The concept of competition is frequently regarded with ambivalence. While its champions wholeheartedly endorse it for reasons of efficiency, critics believe competition undermines ethics. They denounce competitive thinking, call for modesty in profit-making, and rail against economisation. However, Christoph Lütge argues convincingly that intensified competition can work in favour of ethical goals, and that many criticisms of competition stem from an inadequate understanding of how modern societies and economies function. The author illustrates his view with examples from ecology, healthcare and education, and concludes with a call for more entrepreneurial spirit.
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How a Competitive Society is Good for All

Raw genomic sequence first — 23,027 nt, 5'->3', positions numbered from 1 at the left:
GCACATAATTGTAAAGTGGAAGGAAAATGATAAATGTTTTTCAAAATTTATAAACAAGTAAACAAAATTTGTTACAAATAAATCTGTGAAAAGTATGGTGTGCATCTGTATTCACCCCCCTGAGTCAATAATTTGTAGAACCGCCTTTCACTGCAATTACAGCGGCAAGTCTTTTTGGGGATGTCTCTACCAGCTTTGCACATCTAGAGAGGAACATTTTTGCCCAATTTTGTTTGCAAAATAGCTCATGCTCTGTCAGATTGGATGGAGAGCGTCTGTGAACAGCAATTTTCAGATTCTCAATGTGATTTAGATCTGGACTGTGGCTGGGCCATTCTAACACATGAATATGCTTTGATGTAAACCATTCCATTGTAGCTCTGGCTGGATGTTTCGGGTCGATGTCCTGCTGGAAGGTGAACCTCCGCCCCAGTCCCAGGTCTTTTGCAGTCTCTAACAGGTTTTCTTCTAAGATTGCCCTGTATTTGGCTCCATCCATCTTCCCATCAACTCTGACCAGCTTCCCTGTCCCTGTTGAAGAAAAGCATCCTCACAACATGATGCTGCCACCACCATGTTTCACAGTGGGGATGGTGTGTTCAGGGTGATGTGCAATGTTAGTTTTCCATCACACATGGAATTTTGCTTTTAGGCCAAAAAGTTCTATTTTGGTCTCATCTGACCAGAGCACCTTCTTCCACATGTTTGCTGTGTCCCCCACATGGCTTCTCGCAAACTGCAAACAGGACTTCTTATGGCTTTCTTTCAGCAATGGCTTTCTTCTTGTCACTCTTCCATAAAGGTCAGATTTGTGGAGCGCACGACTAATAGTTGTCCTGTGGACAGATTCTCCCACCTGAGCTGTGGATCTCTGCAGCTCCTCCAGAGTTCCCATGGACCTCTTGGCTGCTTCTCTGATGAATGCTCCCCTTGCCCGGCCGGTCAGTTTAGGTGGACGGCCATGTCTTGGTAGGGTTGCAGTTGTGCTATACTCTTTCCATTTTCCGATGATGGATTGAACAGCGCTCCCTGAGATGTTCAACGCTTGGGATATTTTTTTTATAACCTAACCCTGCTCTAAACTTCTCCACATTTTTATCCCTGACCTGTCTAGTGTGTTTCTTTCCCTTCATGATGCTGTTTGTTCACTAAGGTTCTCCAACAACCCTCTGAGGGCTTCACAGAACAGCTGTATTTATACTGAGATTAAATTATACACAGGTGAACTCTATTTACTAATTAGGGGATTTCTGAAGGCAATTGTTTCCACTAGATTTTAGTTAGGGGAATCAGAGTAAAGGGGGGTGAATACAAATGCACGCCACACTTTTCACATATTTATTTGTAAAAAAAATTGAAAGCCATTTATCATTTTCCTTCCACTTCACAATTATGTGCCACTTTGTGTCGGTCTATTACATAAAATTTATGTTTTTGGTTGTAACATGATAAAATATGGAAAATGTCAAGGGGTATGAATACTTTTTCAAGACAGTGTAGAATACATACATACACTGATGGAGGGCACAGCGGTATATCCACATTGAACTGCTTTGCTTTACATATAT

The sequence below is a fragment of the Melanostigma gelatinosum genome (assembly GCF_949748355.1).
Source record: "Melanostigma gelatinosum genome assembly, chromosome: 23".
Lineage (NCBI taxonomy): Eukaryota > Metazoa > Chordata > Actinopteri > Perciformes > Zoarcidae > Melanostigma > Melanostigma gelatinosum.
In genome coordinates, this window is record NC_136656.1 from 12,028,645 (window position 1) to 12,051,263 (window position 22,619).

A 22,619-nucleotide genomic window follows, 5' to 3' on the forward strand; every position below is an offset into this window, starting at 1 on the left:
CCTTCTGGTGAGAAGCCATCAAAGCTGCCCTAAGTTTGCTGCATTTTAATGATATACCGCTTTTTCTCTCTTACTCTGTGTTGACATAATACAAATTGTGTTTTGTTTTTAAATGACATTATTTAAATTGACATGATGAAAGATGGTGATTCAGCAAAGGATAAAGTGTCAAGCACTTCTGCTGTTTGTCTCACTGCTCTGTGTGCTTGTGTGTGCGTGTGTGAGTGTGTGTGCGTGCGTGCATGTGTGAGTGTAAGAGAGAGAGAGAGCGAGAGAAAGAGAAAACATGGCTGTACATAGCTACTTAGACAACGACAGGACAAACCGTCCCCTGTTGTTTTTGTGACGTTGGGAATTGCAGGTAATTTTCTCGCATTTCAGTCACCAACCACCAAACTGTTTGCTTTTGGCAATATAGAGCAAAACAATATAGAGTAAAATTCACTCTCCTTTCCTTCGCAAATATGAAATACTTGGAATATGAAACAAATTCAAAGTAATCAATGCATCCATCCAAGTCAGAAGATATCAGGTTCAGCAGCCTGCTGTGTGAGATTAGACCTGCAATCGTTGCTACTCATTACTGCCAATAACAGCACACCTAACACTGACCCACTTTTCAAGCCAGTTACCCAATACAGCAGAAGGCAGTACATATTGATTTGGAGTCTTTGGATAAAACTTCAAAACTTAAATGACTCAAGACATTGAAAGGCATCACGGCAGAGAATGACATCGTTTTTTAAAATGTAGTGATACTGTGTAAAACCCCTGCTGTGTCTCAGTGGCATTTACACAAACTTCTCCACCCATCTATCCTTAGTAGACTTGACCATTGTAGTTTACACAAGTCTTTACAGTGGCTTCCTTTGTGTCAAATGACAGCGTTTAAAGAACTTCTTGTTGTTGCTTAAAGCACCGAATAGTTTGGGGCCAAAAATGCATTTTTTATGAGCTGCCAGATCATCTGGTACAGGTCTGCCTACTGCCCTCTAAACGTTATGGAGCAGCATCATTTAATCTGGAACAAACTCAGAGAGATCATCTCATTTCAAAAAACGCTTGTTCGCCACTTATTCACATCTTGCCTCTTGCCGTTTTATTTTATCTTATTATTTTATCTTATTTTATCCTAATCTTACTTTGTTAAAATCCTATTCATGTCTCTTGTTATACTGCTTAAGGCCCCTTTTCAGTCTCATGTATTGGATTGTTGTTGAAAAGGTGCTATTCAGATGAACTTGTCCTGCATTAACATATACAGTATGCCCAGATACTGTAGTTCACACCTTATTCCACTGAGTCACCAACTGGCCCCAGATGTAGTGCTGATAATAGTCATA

Bruce A. Blonigen and Thomas J. Prusa
Antidumping trade protection is one of the most frequent and ubiquitous trade policies in the global economy. This review discusses the key reference pieces in the antidumping literature that have critically defined and shaped what we know about this important and unique form of trade protection. The review critically analyzes the literature and discusses its future directions – it is an important research tool not only for new and established scholars in international economics, but also policymakers and legal scholars.